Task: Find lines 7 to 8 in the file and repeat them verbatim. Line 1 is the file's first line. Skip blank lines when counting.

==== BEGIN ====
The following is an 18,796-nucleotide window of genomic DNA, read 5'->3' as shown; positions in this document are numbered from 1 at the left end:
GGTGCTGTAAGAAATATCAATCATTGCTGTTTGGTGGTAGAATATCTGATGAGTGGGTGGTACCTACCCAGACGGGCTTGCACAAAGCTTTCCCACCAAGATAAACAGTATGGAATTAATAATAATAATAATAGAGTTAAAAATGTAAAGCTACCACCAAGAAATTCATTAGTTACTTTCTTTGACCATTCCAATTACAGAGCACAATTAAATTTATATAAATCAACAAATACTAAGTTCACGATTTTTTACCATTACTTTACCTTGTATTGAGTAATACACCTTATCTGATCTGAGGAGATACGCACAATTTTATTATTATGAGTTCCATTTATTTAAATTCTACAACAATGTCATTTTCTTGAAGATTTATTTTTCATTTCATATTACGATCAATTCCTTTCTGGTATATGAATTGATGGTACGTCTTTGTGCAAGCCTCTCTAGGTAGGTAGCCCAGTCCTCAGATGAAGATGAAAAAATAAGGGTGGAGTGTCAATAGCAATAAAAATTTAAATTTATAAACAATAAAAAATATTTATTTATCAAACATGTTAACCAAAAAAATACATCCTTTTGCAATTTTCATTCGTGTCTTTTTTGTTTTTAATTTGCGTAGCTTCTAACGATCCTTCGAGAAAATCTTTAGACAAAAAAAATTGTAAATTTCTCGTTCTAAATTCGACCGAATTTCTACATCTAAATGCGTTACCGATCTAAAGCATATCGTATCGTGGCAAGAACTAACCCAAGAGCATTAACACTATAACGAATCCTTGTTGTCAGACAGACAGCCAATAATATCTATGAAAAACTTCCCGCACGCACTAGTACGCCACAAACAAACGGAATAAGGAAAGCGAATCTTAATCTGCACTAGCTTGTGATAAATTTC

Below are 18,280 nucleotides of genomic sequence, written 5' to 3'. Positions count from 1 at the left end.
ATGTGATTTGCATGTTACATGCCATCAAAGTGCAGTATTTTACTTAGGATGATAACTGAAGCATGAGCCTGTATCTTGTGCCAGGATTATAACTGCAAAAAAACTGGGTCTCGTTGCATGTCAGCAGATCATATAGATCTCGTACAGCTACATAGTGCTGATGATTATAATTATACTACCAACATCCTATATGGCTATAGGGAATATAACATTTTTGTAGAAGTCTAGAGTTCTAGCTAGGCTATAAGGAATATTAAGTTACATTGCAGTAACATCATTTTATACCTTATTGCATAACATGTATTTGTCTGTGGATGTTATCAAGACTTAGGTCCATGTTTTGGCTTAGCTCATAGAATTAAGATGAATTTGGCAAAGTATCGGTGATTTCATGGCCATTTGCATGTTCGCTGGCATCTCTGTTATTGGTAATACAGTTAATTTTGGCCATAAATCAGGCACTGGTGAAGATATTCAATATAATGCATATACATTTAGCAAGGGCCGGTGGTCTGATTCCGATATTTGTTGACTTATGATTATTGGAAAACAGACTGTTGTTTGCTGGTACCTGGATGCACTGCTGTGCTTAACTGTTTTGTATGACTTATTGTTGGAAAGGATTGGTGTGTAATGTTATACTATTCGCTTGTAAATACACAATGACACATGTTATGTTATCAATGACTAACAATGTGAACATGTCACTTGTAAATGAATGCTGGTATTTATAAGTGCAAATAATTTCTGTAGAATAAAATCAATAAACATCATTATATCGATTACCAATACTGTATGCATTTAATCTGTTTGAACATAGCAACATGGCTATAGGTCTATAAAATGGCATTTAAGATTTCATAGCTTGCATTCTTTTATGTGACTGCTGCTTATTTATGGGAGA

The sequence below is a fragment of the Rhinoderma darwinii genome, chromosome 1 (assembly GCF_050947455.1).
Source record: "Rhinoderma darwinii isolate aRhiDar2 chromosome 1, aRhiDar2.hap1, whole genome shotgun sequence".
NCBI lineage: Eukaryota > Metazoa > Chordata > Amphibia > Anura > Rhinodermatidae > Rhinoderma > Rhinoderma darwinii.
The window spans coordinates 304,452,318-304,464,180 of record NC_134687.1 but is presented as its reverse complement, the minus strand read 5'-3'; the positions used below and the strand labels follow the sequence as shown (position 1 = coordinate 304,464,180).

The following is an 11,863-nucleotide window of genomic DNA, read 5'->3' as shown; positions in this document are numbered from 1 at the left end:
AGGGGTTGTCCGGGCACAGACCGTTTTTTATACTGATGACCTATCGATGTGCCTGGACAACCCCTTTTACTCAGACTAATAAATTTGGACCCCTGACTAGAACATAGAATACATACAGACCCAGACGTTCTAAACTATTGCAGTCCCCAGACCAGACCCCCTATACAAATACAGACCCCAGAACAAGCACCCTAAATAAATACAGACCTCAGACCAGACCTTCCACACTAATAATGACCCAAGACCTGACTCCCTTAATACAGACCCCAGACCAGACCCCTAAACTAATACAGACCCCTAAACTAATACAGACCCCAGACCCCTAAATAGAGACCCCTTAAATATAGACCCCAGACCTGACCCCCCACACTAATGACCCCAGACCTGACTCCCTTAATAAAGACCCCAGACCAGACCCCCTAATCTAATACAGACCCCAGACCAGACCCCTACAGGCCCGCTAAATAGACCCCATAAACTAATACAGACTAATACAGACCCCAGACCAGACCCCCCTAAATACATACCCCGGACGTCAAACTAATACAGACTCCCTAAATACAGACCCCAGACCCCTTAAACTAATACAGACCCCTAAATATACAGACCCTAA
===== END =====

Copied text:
NCBI lineage: Eukaryota > Metazoa > Chordata > Amphibia > Anura > Rhinodermatidae > Rhinoderma > Rhinoderma darwinii.
The window spans coordinates 304,452,318-304,464,180 of record NC_134687.1 but is presented as its reverse complement, the minus strand read 5'-3'; the positions used below and the strand labels follow the sequence as shown (position 1 = coordinate 304,464,180).